I would have never thought that I would read a self-help book. I like to read, but I typically enjoy a light fictional story. I thought that was the case until I found one book, "The Power of Kindness: The Unexpected Benefits of Leading a Compassionate Life" by Piero Ferrucci. This book taught me more than anyone ever could and has helped me live a better life.

One day as I was casually scrolling through my VSCO feed, I stumbled upon a photo of a paragraph from a book. I read this paragraph, and it really moved me. Ferrucci wrote, "When the terrible September 11 terrorist attack took place, most of the world knew in a matter of minutes. But some people heard about it much later. A tribe in South Kenya, in an area remote from Western technology, learned about the attack only seven or eight months later. I do not know how these people, who are not in the least acquainted with our world, imagine it to be, and what they understood about the catastrophe. But they realized a tragedy had occurred. Dressed in their multicolored garments, they held a solemn meeting and decided they would send their most precious possession –– sixteen cows –– to the people of New York to help them in this difficult moment. These people, who had known the torment of hunger, were now ready to give up their food to show their solidarity to other human beings they had never met."

After reading this, I was moved and inspired. Inspired to be a better person. Immediately, I looked up the title of the book and drove to the library. I checked it out since it was in stock, as it had not been checked out for 10 years. I started reading it right away, and I fell in love with a book.

I'm not going to lie, it wasn't easy to read this book. It took me a long time, and I kept having to renew it from the library. I read other books in between, ones with a light storyline and something I could just relax with. When I read this book, I had to be fully invested and ready to learn.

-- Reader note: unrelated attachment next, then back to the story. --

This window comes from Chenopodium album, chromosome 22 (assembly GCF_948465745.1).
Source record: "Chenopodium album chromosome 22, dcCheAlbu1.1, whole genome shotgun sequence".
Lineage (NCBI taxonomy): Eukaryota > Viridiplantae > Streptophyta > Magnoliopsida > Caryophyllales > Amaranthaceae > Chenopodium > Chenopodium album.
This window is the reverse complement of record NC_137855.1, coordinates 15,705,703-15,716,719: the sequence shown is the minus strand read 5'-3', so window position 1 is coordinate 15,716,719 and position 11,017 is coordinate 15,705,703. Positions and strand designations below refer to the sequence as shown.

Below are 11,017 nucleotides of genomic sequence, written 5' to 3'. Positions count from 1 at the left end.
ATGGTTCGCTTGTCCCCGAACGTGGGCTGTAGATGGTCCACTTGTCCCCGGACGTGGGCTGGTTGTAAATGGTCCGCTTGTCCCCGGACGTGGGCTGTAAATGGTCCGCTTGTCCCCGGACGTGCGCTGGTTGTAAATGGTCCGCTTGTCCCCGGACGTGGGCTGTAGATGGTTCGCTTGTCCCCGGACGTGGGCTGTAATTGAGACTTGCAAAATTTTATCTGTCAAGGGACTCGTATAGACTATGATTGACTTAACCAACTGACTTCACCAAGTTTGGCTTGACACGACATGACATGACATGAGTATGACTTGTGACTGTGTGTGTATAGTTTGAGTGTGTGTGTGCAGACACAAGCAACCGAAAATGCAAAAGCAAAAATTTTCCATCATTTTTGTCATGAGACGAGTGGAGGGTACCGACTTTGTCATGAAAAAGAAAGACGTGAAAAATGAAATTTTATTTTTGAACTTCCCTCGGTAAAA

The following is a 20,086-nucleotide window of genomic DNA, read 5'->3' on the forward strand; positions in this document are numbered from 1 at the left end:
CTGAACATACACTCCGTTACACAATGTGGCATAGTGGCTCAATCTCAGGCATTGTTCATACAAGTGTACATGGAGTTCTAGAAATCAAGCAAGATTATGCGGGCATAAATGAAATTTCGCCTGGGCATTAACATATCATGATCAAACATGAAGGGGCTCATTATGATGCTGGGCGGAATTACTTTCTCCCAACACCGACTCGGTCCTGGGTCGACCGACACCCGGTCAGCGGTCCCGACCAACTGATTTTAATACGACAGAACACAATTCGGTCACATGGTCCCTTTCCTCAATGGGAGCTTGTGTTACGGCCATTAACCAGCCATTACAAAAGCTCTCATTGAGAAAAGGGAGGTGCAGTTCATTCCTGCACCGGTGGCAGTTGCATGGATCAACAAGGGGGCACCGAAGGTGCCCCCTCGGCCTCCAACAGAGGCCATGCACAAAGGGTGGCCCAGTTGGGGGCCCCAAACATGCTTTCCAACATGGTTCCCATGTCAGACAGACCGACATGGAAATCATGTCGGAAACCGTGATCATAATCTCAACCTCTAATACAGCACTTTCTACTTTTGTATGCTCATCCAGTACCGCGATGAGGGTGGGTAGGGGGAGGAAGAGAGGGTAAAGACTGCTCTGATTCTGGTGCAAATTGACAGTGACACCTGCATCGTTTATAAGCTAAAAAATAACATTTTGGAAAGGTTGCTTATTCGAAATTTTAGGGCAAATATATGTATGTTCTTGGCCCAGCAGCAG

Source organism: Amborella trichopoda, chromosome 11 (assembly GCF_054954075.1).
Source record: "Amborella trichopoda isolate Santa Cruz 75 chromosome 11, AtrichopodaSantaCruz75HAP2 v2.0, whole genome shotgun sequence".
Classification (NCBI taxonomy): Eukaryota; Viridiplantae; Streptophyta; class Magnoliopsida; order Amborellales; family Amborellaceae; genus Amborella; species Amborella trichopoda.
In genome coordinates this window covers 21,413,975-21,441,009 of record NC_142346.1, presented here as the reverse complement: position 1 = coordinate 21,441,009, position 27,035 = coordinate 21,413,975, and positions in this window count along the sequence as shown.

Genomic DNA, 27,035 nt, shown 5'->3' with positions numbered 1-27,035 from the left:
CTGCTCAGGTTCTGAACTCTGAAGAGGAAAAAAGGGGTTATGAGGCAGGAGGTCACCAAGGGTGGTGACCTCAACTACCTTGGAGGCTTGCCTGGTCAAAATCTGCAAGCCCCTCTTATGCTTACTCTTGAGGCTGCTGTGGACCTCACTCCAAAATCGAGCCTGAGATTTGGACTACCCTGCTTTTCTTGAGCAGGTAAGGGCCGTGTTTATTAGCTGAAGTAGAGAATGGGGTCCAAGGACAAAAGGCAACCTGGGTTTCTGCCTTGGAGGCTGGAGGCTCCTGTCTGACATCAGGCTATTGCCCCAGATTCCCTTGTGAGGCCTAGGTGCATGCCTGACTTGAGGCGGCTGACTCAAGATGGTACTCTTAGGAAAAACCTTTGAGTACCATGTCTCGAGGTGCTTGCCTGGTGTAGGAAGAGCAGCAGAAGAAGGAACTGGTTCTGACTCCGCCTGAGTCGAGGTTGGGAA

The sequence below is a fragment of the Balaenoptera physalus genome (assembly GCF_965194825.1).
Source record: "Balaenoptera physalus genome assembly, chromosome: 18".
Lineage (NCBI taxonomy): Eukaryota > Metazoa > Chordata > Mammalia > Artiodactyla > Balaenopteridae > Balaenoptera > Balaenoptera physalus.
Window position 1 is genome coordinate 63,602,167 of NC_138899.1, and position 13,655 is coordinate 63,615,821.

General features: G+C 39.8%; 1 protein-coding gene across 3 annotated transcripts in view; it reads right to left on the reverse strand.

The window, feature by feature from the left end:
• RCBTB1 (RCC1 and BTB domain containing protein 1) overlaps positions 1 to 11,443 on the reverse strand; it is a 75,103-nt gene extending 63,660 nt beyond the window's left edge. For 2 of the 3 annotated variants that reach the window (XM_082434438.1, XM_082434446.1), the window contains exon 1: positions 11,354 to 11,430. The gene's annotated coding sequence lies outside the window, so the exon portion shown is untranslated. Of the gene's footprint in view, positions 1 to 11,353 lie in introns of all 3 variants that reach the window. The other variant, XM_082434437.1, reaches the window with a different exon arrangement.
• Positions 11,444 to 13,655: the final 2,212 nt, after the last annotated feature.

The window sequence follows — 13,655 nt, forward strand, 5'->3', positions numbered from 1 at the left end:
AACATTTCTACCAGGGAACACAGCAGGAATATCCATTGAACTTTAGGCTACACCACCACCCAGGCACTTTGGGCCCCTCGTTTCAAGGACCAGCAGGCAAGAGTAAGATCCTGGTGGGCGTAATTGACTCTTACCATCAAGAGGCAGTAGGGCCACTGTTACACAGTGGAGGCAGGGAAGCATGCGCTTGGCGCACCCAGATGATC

Each chapter is a different quality that the author believes makes up kindness. However, this book is not just some self-help book that is telling you what to do, but tells of things that you already do. Small things that you do or that other people do for you that help you realize what kindess truly is.

My favorite part about this book is that the author is constantly bringing up anecdotes from maybe his or of someone else's life. These stories keep the reading interesting. Ferrucci seems to have traveled and experienced a lot, making him the perfect person to write on such a topic, as he has seen the world and the people within it. And not only are there anecdotes, but statistics and tales from different cultures to support the idea that we are all kind.

The best thing about this book is that Ferrucci does not think that kindness is something we need to obtain or work on, but that it is our most basic quality that we all have. He believes that we are all truly meant to be kind, and that it is our main point of being.